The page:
By Joshua Feldmark - January 9, 2019
It’s that time of year again. Today is the first day of the Maryland Legislative Session. As you no doubt know, the 90 days when the Maryland legislature meets every year is prime-time for Bike Maryland. We represent you before your Delegate and Senators.
Our legislative agenda largely revolves around two key bills that we first introduced last year but, as is common with legislation, we could not get them all the way passed and so we are coming back this year.
As we did last year, we would like to give a specific note of thanks to the Delegates and Senators we have been working closely with on the drafting and moving of bike and pedestrian friendly legislation:
Current Maryland law has a large gap in punishment between a standard traffic ticket and gross negligence. Therefore, when a vulnerable road user (like cyclist or pedestrian) is struck and injured by a motorist who has violated the law, the punishment (unless there is cause for gross negligence such as intoxication) a traffic ticket. This legislation provides that if a motorist breaks the law and seriously injures a vulnerable road user they are subject to this law which requires a court appearance and a larger collection of potential penalties including; fines, license suspension, community service, and driver education.
As stated by the League of American Bicyclists, Vulnerable Road User (VRU) Laws provide important legal protection to bicyclists and other persons who are not protected by steel cages. VRU laws operate on the principle of general deterrence – by providing an increased penalty for certain road behaviors that lead to the serious injury or death of certain road users people will be deterred from doing those behaviors around those users. The proposal would increase the potential penalties under existing traffic laws for killing or seriously injuring a vulnerable road user and require an appearance in court.
Vulnerable road users are all of us — walkers, cyclists, wheelchair users, children on training wheels, a parent pushing a stroller, or someone with a disability. These users don’t have the safety protections that a vehicle affords and are therefore especially vulnerable to death or serious injury when struck by a car. Nine States (CT, DE, FL, HI, OR, UT, VT, WA) have VRU laws and since we fully expect Maryland to be the bike friendliest state in the country, this law is necessary moving forward.
Last year this proposal passed the House Subcommittee, Committee, and the the whole House of Delegates — unanimously, We expect similar results this year. The bill stalled in Senate Judicial Proceedings Committee but, due to some key changs, we are optimistic for passage this year.
Current Maryland law requires that motorists give a cyclist three feet when passing unless there is not three feet to give (known as the narrow road exception). In that case the motorist, in order to follow the law, must either wait behind the cyclist until there is sufficient room to pass or “buzz” the cyclist, which is not safe. We are proposing eliminating the narrow road exception and allowing drivers to cross the double yellow line if it is safe to do so. If this legislation passes, drivers MUST give three feet when passing a cyclist. .
Last year the bill passed the committee and nearly passed the whole Senate but got hung up on a technicality. We are working with both our Senate and House supporters to put this bill in a better position to pass.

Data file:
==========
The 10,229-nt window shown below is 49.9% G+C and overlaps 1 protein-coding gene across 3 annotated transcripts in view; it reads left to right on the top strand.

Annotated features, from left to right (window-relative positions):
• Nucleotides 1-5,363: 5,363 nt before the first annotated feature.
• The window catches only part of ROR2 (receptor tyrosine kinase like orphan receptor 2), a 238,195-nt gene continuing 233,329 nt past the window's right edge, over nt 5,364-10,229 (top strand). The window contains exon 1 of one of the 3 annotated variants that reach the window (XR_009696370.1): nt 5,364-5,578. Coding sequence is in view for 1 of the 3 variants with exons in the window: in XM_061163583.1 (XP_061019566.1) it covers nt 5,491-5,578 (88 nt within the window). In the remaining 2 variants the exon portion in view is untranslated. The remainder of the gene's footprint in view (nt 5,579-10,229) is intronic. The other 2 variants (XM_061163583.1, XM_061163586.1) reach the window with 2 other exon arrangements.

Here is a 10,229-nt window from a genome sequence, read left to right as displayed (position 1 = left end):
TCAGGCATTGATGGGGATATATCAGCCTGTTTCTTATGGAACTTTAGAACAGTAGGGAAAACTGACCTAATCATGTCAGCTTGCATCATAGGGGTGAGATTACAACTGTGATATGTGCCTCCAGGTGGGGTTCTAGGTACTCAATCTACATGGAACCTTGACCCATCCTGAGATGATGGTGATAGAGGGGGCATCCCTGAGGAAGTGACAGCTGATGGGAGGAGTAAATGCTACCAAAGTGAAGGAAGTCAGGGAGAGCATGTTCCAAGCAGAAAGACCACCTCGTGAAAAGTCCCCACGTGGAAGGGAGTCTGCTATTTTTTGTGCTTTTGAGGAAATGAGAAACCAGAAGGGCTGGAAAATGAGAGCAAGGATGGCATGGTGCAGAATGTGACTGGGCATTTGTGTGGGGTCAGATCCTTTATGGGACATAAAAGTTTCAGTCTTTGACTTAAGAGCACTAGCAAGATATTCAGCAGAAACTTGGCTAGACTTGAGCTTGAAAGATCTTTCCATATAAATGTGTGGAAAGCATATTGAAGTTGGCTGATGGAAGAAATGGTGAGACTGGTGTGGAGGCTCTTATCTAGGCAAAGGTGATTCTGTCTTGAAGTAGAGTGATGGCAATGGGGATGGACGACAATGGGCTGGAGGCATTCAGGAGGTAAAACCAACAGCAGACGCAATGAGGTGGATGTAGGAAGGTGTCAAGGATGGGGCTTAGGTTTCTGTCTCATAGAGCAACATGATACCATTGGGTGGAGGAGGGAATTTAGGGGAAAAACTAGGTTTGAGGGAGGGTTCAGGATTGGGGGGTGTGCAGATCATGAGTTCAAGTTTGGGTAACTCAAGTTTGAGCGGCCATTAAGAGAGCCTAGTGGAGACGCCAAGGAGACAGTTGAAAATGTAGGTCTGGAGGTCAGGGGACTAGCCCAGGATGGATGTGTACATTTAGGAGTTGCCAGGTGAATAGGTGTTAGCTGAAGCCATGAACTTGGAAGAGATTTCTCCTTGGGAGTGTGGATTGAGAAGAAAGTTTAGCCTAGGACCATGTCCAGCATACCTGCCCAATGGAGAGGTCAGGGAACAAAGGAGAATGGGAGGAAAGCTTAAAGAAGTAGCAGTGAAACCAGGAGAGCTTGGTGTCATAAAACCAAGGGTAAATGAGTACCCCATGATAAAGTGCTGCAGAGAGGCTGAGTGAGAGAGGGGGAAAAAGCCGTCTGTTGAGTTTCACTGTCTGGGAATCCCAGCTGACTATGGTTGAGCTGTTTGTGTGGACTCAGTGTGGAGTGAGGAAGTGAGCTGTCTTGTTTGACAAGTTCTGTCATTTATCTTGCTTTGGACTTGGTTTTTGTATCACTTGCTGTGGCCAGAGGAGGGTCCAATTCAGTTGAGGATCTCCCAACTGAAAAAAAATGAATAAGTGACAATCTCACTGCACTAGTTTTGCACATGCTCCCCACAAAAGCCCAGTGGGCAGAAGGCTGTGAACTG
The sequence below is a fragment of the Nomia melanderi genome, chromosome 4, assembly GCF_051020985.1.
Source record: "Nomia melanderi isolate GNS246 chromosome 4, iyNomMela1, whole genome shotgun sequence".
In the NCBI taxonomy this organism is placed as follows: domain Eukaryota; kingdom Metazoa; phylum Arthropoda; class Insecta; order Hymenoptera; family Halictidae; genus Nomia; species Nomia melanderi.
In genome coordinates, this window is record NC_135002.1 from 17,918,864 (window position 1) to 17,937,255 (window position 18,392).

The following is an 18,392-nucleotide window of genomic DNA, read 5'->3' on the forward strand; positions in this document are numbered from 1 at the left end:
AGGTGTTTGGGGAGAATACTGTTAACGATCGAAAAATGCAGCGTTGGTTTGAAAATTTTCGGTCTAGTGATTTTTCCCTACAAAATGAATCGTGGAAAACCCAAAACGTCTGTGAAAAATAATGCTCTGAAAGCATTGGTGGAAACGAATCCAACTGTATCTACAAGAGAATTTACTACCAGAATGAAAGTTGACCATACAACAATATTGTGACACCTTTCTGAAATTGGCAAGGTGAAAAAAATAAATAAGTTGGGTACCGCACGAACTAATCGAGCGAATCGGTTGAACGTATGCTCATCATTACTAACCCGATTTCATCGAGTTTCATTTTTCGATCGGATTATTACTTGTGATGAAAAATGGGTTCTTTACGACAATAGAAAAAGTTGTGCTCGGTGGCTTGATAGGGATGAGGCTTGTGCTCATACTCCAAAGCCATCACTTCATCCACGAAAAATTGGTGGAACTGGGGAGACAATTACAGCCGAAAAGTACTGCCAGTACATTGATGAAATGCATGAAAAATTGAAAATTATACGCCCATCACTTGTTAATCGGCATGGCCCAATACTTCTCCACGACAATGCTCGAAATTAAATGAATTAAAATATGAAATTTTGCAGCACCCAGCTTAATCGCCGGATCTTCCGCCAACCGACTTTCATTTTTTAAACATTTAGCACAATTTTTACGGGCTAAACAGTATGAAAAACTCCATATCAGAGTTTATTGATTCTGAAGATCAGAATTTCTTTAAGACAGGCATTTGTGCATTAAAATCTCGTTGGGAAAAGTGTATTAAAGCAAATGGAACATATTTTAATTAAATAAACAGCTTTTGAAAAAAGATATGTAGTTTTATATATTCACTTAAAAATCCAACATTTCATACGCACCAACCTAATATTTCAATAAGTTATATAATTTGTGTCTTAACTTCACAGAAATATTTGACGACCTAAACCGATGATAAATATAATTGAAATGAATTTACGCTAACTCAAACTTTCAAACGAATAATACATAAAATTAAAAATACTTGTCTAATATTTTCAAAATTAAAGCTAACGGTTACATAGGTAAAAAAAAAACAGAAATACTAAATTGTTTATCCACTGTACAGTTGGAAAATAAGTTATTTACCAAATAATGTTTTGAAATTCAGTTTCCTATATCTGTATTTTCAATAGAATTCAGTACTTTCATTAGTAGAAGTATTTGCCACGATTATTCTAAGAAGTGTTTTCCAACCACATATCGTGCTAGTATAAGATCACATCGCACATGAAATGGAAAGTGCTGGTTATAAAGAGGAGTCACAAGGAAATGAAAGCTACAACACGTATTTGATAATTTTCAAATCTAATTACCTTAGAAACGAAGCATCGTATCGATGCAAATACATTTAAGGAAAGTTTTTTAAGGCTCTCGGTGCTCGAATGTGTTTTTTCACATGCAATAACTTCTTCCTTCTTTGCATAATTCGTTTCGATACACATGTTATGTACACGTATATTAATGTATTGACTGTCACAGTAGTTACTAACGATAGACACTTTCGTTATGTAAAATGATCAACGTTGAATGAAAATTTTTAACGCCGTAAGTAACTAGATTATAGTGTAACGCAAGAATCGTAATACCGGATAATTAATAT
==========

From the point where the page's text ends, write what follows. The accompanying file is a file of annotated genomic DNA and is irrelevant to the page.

Besides these two highest priority bills we have other initiatives we will be pursuing through budget hearings, legislative sessions, and bills initiated my members or allies of Bike Maryland. Currently, that includes:
As explained by Smart Growth America, A Complete Streets approach integrates people and place in the planning, design, construction, operation, and maintenance of our transportation networks. This helps to ensure streets are safe for people of all ages and abilities, balance the needs of different modes, and support local land uses, economies, cultures, and natural environments.
In the last legislative session we passed two Complete Streets Bills. The first required most state transportation agencies to adopt complete streets policies and the second provided technical assistance for local governments to adopt and implement complete streets policies. We are working to expand these as well as looking to receive an analysis of how well state agencies are doing in the implementation of their policies.
The Maryland Bikeways program provides state funding to expand bicycle facilities in communities across Maryland. Funds can be used for a variety of projects including connecting existing bikeways to shopping, employment, and transit, and bike-sharing programs. We, along with our partners and allies, feel strongly that this program has been underfunded for far too long and needs investment if we are to become a state that truly believes in intermodal transportation.
In order for cycling to be truly safe, we need the proper infrastructure. In order for us to get proper infrastructure, we need cycling to be considered when roads are designed, constructed, and repaved. Therefore we are advocating at the state and county level to revise design standards and all road construction guidelines so that they incorporate everything from cycle tracks (separated protected bike lane) to standards for when sharrows are allowed. Additionally we are working to manage difficult crossings where standard bike routes become problematic because of crossing major interchanges, which have not considered bicycles/pedestrians. We would also like more resources dedicated to providing training for staff as well more bike/pedestrian experts throughout the government.
Most importantly our Annual Symposium and lobby day will be in Annapolis February 19th. Mark your calendars and stay tuned for details and registration information.